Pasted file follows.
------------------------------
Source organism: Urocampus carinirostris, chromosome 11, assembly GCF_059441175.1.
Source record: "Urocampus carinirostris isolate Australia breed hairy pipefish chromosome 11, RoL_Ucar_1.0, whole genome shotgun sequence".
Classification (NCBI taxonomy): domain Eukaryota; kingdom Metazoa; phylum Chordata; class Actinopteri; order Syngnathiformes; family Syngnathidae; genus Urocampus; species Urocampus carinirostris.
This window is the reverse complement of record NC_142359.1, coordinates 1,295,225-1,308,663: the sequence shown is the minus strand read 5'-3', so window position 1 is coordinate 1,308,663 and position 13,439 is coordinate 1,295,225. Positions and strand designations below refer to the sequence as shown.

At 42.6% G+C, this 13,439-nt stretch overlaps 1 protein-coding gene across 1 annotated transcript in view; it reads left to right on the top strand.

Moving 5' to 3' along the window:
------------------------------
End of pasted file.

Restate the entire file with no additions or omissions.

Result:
Source organism: Urocampus carinirostris, chromosome 11, assembly GCF_059441175.1.
Source record: "Urocampus carinirostris isolate Australia breed hairy pipefish chromosome 11, RoL_Ucar_1.0, whole genome shotgun sequence".
Classification (NCBI taxonomy): domain Eukaryota; kingdom Metazoa; phylum Chordata; class Actinopteri; order Syngnathiformes; family Syngnathidae; genus Urocampus; species Urocampus carinirostris.
This window is the reverse complement of record NC_142359.1, coordinates 1,295,225-1,308,663: the sequence shown is the minus strand read 5'-3', so window position 1 is coordinate 1,308,663 and position 13,439 is coordinate 1,295,225. Positions and strand designations below refer to the sequence as shown.

At 42.6% G+C, this 13,439-nt stretch overlaps 1 protein-coding gene across 1 annotated transcript in view; it reads left to right on the top strand.

Moving 5' to 3' along the window: